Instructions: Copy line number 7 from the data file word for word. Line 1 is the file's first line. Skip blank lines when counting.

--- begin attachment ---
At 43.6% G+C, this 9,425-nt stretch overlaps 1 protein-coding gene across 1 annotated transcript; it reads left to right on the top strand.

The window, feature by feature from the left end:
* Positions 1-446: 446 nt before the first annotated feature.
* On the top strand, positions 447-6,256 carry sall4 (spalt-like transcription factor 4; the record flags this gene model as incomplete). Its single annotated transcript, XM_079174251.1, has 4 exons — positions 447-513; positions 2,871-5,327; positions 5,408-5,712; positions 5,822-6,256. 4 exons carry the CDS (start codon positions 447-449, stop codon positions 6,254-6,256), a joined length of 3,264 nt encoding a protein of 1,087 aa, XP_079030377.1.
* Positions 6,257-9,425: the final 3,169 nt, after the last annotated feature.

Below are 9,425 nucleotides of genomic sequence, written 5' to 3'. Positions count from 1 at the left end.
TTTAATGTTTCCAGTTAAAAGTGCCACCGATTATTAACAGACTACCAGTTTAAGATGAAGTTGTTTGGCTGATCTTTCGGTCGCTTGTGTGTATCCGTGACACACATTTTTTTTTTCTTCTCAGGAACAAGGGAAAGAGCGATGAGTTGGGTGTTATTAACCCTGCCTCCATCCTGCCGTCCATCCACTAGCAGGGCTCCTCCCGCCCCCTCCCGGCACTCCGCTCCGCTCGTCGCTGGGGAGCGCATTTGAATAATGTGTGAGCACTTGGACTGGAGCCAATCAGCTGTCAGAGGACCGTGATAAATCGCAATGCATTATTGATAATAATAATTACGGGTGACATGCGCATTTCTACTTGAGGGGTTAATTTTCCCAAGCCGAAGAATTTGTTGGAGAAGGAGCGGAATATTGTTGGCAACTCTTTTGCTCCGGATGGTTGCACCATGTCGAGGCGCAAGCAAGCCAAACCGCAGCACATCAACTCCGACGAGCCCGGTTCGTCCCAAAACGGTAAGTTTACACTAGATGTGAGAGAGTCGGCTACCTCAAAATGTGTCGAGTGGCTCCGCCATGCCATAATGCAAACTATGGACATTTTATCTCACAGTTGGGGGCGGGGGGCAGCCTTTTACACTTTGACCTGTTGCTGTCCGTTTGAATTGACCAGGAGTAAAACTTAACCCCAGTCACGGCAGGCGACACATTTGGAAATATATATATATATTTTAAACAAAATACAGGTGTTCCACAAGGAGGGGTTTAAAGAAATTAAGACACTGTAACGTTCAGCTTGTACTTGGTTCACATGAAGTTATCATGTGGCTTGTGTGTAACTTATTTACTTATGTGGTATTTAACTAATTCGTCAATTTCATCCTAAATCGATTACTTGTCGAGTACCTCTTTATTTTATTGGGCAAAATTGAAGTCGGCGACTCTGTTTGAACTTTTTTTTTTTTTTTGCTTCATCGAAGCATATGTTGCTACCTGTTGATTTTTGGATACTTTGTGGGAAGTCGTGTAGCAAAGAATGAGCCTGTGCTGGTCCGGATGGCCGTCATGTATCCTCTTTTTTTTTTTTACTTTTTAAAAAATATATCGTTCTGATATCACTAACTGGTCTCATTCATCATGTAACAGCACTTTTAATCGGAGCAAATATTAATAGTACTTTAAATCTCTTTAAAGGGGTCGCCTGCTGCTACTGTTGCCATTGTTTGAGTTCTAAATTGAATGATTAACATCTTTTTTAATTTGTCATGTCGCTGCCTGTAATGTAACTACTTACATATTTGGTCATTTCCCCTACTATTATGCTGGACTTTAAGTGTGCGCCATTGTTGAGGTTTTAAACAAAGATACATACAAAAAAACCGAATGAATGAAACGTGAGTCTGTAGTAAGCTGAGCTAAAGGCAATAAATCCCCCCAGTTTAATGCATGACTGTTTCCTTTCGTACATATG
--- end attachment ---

TTTAATGTTTCCAGTTAAAAGTGCCACCGATTATTAACAGACTACCAGTTTAAGATGAAGTTGTTTGGCTGATCTTTCGGTCGCTTGTGTGTATCCGTGACACACATTTTTTTTTTCTTCTCAGGAACAAGGGAAAGAGCGATGAGTTGGGTGTTATTAACCCTGCCTCCATCCTGCCGTCCATCCACTAGCAGGGCTCCTCCCGCCCCCTCCCGGCACTCCGCTCCGCTCGTCGCTGGGGAGCGCATTTGAATAATGTGTGAGCACTTGGACTGGAGCCAATCAGCTGTCAGAGGACCGTGATAAATCGCAATGCATTATTGATAATAATAATTACGGGTGACATGCGCATTTCTACTTGAGGGGTTAATTTTCCCAAGCCGAAGAATTTGTTGGAGAAGGAGCGGAATATTGTTGGCAACTCTTTTGCTCCGGATGGTTGCACCATGTCGAGGCGCAAGCAAGCCAAACCGCAGCACATCAACTCCGACGAGCCCGGTTCGTCCCAAAACGGTAAGTTTACACTAGATGTGAGAGAGTCGGCTACCTCAAAATGTGTCGAGTGGCTCCGCCATGCCATAATGCAAACTATGGACATTTTATCTCACAGTTGGGGGCGGGGGGCAGCCTTTTACACTTTGACCTGTTGCTGTCCGTTTGAATTGACCAGGAGTAAAACTTAACCCCAGTCACGGCAGGCGACACATTTGGAAATATATATATATATTTTAAACAAAATACAGGTGTTCCACAAGGAGGGGTTTAAAGAAATTAAGACACTGTAACGTTCAGCTTGTACTTGGTTCACATGAAGTTATCATGTGGCTTGTGTGTAACTTATTTACTTATGTGGTATTTAACTAATTCGTCAATTTCATCCTAAATCGATTACTTGTCGAGTACCTCTTTATTTTATTGGGCAAAATTGAAGTCGGCGACTCTGTTTGAACTTTTTTTTTTTTTTTGCTTCATCGAAGCATATGTTGCTACCTGTTGATTTTTGGATACTTTGTGGGAAGTCGTGTAGCAAAGAATGAGCCTGTGCTGGTCCGGATGGCCGTCATGTATCCTCTTTTTTTTTTTTACTTTTTAAAAAATATATCGTTCTGATATCACTAACTGGTCTCATTCATCATGTAACAGCACTTTTAATCGGAGCAAATATTAATAGTACTTTAAATCTCTTTAAAGGGGTCGCCTGCTGCTACTGTTGCCATTGTTTGAGTTCTAAATTGAATGATTAACATCTTTTTTAATTTGTCATGTCGCTGCCTGTAATGTAACTACTTACATATTTGGTCATTTCCCCTACTATTATGCTGGACTTTAAGTGTGCGCCATTGTTGAGGTTTTAAACAAAGATACATACAAAAAAACCGAATGAATGAAACGTGAGTCTGTAGTAAGCTGAGCTAAAGGCAATAAATCCCCCCAGTTTAATGCATGACTGTTTCCTTTCGTACATATG